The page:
Seaweed for cattle health
Ian Heres, manager of kelp harvester TasKelp.
He claims that in cattle and other livestock, kelp promotes the development of valuable gut microbes that
FEEDING seaweed to cattle is a good animal health practice regardless of whether it also lowers methane, according to Ian Heres, manager of kelp harvester TasKelp.
Mr Heres said as a result of feeding kelp to a test herd of Angus cattle, the herd’s annual health bill had dropped from $23 per head to 80 cents through improved calving, milking and general fertility.
He claims that in cattle and other livestock, kelp promotes the development of valuable gut microbes that help the animal more fully digest the nutrients in its food.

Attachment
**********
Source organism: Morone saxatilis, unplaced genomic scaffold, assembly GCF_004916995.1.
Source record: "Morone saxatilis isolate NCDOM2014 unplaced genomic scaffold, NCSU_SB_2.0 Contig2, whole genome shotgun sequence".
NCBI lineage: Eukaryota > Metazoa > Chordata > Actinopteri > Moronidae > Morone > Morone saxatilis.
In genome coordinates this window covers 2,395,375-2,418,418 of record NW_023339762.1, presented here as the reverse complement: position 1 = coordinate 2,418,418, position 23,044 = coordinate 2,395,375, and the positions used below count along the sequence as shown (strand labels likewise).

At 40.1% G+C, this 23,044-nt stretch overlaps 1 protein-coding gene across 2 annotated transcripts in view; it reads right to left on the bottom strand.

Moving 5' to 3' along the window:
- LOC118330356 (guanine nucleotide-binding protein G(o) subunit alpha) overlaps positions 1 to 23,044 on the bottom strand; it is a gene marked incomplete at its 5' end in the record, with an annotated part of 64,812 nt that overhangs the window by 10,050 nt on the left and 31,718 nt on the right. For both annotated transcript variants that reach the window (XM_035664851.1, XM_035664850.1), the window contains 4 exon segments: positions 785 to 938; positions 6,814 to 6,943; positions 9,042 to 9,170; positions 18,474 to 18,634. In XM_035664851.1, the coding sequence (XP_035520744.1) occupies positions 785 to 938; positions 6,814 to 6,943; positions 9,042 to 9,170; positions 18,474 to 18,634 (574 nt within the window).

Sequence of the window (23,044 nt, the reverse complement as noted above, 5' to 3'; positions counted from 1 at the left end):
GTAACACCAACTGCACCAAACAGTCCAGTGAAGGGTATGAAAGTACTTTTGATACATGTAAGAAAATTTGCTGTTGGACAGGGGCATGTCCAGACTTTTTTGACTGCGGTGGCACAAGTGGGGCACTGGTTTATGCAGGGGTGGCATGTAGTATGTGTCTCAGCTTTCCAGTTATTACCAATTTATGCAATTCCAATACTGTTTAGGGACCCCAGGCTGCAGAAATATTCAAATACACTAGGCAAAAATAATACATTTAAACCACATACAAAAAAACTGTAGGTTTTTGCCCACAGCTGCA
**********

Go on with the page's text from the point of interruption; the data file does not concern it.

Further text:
For the same reason, he believes sea plants will become a valuable tool for reducing methane output.
“The more efficiently an animal digests its food, the less methane is produced, and the more beef and milk,” said Mr Heres, whose company harvests the kelp blown up on Tasmania’s west coast during winter storms.
He doesn’t see any logistical challenges to the widespread use of sea plants in Australia’s extensive beef industry, because they can be rendered into liquids and administered at watering points through an automatic dosing system.